Sometimes more is just more

I was trying to describe the plot of Gingerbread to a friend last night, failed completely, and ended with, “it’s good, but it’s weird.”

Helen Oyeyemi writes modern books that take fairy tales as their starting point, but then go off in entirely their own direction. This one has a bit of the Gingerbread Man (“can’t catch me, I’m the gingerbread man!”) and Hansel and Gretel. The character who is literally named Gretel is supposed to be The Gingerbread Man. It’s also full of magic: there’s a magical land and talking dolls, but also social media, FaceTime, over involved PTAs, and modern London.

The actual gist of the story is: Harriet and her daughter Perdita live in London. They’re basically outcasts from their worlds, and people find it hard to remember them. It’s unclear how much they actually want to fit in. Perdita goes off on her own one day, and comes back in a coma. That’s the first third of the book. The second third of the book is Perdita waking up and Harriet describing her own life back in the magical land that she comes from and how she escaped and came to London to Perdita and the talking dolls. The last third is all of the fallout from that.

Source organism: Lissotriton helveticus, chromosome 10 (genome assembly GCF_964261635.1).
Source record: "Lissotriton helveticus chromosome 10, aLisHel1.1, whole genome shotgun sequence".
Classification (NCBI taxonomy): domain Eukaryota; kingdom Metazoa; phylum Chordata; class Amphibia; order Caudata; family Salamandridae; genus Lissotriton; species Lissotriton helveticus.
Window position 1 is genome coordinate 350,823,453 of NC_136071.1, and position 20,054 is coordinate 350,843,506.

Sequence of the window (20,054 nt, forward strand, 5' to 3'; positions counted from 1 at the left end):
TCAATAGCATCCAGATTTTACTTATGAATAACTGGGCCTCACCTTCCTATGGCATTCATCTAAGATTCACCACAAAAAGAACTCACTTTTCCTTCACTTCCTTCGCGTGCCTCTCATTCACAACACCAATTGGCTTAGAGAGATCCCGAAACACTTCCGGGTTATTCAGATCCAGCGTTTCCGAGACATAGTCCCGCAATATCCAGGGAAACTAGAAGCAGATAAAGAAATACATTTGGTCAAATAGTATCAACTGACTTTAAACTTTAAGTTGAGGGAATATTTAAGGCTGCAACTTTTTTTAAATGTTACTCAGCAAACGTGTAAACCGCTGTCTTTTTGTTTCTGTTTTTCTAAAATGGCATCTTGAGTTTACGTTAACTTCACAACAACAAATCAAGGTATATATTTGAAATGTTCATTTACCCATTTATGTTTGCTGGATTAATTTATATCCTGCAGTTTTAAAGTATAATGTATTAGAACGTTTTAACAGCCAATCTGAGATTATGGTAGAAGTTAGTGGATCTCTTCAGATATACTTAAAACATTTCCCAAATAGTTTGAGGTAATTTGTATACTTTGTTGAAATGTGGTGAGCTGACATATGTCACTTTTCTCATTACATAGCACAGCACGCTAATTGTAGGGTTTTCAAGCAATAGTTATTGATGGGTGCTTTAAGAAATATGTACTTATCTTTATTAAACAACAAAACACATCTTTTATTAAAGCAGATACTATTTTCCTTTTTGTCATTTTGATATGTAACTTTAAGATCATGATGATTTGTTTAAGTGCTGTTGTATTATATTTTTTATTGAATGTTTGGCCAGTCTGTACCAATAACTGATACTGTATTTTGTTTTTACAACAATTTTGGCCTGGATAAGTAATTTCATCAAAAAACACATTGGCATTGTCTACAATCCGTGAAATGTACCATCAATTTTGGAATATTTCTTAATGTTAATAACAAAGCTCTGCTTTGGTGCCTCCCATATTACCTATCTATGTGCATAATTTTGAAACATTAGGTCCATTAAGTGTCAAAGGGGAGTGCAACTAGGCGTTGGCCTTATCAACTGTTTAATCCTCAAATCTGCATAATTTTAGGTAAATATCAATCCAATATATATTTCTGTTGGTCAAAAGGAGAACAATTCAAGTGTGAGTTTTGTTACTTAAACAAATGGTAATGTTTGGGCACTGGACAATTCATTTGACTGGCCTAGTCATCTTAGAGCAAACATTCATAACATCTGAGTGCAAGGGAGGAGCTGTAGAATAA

There’s a lot going on in this book. Maybe too much.

I enjoyed Boy, Snow, Bird enough to keep going on Gingerbread when it started dragging a bit about 75% of the way through, but I’m not sure I would read this as my first Helen Oyeyemi novel.

Recommended, but with reservations.